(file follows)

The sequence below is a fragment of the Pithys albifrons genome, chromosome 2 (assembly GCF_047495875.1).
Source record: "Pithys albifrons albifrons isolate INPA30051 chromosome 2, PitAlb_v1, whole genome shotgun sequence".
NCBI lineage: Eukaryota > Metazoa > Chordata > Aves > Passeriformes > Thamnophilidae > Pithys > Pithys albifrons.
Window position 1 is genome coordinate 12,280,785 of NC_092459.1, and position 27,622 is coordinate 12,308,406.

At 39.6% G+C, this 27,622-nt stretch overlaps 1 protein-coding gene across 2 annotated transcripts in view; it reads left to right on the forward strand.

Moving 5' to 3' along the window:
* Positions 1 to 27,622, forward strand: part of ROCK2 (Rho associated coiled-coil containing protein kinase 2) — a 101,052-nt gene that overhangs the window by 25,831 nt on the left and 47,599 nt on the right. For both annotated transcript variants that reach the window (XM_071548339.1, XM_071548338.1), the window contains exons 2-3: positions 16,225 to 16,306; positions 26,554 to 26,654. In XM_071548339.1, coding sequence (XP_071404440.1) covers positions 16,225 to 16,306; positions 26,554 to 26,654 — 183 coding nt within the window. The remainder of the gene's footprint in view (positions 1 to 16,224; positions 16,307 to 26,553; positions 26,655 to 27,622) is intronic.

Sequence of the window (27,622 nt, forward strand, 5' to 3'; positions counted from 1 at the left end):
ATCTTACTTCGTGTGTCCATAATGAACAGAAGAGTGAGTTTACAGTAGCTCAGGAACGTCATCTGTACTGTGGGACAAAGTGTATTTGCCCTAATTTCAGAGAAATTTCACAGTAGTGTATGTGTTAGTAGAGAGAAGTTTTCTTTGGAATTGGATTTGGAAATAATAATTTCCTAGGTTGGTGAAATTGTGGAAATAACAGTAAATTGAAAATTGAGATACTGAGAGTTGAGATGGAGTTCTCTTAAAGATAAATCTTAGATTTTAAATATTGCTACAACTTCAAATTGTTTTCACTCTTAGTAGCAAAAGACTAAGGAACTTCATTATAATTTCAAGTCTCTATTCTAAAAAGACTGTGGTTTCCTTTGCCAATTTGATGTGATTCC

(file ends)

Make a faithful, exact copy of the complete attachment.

The sequence below is a fragment of the Pithys albifrons genome, chromosome 2 (assembly GCF_047495875.1).
Source record: "Pithys albifrons albifrons isolate INPA30051 chromosome 2, PitAlb_v1, whole genome shotgun sequence".
NCBI lineage: Eukaryota > Metazoa > Chordata > Aves > Passeriformes > Thamnophilidae > Pithys > Pithys albifrons.
Window position 1 is genome coordinate 12,280,785 of NC_092459.1, and position 27,622 is coordinate 12,308,406.

At 39.6% G+C, this 27,622-nt stretch overlaps 1 protein-coding gene across 2 annotated transcripts in view; it reads left to right on the forward strand.

Moving 5' to 3' along the window:
* Positions 1 to 27,622, forward strand: part of ROCK2 (Rho associated coiled-coil containing protein kinase 2) — a 101,052-nt gene that overhangs the window by 25,831 nt on the left and 47,599 nt on the right. For both annotated transcript variants that reach the window (XM_071548339.1, XM_071548338.1), the window contains exons 2-3: positions 16,225 to 16,306; positions 26,554 to 26,654. In XM_071548339.1, coding sequence (XP_071404440.1) covers positions 16,225 to 16,306; positions 26,554 to 26,654 — 183 coding nt within the window. The remainder of the gene's footprint in view (positions 1 to 16,224; positions 16,307 to 26,553; positions 26,655 to 27,622) is intronic.

Sequence of the window (27,622 nt, forward strand, 5' to 3'; positions counted from 1 at the left end):
ATCTTACTTCGTGTGTCCATAATGAACAGAAGAGTGAGTTTACAGTAGCTCAGGAACGTCATCTGTACTGTGGGACAAAGTGTATTTGCCCTAATTTCAGAGAAATTTCACAGTAGTGTATGTGTTAGTAGAGAGAAGTTTTCTTTGGAATTGGATTTGGAAATAATAATTTCCTAGGTTGGTGAAATTGTGGAAATAACAGTAAATTGAAAATTGAGATACTGAGAGTTGAGATGGAGTTCTCTTAAAGATAAATCTTAGATTTTAAATATTGCTACAACTTCAAATTGTTTTCACTCTTAGTAGCAAAAGACTAAGGAACTTCATTATAATTTCAAGTCTCTATTCTAAAAAGACTGTGGTTTCCTTTGCCAATTTGATGTGATTCC